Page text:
Spoofing in Equilibrium

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See all articles by Basil Williams

Basil Williams

New York University (NYU)

Andrzej Skrzypacz

Stanford University - Stanford Graduate School of Business

Date Written: December 3, 2020

Abstract

We present a model of dynamic trading with exogenous and strategic cancellation of orders. We define spoofing as the strategic placing and canceling of orders in order to move prices and trade later in the opposite direction. We show that spoofing can occur in equilibrium. Consistent with regulator concerns, we show that spoofing slows price discovery, raises bid-ask spreads, and raises return volatility. A novel prediction is that the prevalence of equilibrium spoofing is single-peaked in the measure of informed traders, suggesting that spoofing should be more prevalent in markets of intermediate liquidity. We consider within-market and cross-market spoofing and discuss how regulators should allocate resources towards cross-market surveillance.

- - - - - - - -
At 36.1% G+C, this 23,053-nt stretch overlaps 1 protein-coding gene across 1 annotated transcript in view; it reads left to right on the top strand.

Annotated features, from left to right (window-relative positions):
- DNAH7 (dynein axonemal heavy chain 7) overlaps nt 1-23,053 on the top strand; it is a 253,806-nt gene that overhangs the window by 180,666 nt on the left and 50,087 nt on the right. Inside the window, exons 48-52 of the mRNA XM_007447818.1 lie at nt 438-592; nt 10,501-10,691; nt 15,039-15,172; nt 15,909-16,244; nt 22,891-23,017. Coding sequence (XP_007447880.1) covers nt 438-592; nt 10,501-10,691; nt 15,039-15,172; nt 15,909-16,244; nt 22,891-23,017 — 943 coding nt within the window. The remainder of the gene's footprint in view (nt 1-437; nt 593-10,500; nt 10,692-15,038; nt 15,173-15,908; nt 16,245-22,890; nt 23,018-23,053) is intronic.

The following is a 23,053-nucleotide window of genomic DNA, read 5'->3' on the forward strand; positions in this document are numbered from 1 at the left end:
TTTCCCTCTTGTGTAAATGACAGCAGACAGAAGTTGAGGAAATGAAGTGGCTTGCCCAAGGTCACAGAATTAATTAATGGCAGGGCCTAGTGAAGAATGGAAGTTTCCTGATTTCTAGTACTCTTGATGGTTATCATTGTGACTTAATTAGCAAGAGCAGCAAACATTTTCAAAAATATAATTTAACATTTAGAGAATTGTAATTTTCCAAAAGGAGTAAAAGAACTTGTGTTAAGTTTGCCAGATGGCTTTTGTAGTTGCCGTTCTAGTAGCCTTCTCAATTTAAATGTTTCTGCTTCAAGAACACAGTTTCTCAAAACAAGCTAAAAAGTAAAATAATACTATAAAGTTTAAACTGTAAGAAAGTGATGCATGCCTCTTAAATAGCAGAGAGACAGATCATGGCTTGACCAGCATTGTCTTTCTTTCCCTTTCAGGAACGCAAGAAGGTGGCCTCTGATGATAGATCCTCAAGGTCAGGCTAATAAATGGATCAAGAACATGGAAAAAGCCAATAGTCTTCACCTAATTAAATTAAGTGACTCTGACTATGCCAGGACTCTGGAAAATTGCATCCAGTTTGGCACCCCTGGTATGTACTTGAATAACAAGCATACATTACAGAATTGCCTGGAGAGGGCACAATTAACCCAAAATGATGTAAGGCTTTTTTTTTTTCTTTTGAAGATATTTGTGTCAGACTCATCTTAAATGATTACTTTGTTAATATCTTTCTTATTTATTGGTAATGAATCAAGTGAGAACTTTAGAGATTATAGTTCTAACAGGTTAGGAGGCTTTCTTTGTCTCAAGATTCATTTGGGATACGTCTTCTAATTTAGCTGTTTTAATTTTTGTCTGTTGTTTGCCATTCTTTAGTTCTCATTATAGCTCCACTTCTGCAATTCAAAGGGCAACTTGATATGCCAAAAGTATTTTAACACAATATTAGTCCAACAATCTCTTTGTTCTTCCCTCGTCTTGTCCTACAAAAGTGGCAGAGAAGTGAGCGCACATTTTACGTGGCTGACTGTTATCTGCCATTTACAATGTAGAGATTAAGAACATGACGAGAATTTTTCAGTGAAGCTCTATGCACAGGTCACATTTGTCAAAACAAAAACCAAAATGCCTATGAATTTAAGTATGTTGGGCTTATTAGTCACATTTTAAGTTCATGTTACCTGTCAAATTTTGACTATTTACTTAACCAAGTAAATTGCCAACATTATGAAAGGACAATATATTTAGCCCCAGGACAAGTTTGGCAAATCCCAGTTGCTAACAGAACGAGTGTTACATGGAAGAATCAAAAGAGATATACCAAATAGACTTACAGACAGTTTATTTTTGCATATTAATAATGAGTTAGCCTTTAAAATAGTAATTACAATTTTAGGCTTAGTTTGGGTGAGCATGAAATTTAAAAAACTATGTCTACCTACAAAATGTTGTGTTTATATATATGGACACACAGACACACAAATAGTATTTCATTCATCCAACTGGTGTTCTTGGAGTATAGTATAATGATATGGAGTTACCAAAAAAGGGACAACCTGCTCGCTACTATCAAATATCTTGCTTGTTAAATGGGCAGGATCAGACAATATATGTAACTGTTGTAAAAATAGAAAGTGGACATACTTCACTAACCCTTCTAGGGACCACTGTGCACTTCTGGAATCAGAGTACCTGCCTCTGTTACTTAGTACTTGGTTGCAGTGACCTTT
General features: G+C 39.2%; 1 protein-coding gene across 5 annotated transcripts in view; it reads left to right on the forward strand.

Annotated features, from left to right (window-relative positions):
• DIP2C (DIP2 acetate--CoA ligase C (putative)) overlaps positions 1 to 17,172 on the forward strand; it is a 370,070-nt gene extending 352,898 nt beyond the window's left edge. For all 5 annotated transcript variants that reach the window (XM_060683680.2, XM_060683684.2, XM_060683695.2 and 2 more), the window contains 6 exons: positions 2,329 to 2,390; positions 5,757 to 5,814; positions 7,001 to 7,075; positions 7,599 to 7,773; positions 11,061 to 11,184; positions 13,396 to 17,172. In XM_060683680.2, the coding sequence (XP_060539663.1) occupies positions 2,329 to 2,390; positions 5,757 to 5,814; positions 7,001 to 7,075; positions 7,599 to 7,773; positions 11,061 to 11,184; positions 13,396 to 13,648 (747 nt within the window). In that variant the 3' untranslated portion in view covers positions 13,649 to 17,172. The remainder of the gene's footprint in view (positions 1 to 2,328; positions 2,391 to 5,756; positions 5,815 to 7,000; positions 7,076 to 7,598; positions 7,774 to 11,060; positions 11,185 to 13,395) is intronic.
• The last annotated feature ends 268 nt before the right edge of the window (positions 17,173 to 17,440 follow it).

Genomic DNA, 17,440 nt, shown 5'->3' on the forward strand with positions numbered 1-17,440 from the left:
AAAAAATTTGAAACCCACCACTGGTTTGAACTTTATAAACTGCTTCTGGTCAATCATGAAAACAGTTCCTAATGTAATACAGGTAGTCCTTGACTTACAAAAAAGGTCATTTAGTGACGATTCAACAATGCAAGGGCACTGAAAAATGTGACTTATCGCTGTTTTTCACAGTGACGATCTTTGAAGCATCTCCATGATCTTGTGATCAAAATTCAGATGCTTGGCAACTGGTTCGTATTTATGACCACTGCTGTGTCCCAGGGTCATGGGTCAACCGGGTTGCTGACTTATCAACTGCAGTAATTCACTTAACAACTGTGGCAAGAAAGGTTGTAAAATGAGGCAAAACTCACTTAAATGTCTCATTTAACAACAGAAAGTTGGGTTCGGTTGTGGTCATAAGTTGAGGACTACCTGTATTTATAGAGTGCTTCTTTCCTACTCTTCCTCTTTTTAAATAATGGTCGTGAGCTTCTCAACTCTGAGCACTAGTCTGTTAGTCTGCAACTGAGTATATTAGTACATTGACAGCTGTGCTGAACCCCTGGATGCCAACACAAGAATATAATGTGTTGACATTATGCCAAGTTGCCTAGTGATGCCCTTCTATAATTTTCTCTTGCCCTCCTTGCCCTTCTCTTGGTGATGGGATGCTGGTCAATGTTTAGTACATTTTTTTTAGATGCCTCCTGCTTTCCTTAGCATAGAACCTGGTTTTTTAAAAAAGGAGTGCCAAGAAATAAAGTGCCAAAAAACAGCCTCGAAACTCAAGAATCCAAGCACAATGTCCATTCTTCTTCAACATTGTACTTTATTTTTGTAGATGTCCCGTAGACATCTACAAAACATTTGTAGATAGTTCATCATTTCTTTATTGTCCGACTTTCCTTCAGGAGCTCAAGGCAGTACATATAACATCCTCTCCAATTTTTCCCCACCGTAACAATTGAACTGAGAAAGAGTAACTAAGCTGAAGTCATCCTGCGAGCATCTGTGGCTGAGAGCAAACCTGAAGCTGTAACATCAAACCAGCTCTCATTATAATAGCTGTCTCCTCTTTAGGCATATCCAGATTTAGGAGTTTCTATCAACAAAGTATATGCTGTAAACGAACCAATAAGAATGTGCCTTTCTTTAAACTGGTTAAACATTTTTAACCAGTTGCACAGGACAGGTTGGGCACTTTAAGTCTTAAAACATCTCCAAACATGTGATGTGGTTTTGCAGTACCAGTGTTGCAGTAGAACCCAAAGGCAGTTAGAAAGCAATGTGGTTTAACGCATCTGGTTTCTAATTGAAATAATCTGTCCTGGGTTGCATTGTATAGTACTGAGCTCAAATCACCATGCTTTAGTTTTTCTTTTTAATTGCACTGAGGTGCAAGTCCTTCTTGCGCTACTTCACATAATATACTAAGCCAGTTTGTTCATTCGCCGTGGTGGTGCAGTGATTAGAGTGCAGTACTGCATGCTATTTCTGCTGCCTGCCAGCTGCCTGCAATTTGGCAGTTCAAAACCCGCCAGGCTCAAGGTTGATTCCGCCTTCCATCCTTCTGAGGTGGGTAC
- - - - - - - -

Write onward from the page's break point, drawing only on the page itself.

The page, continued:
Keywords: market microstructure, manipulation, spoofing

JEL Classification: G10, G14, G28

Suggested Citation

Williams, Basil and Skrzypacz, Andrzej, Spoofing in Equilibrium (December 3, 2020). Available at SSRN: https://ssrn.com/abstract=

Basil Williams (Contact Author)

New York University (NYU) ( email )

19 W 4th Street
New York, NY 10003-711
United States

Andrzej Skrzypacz

Stanford University - Stanford Graduate School of Business ( email )

655 Knight Way
Stanford, CA 94305-5015
United States
650-736-0987 (Phone)
650-725-9932 (Fax)

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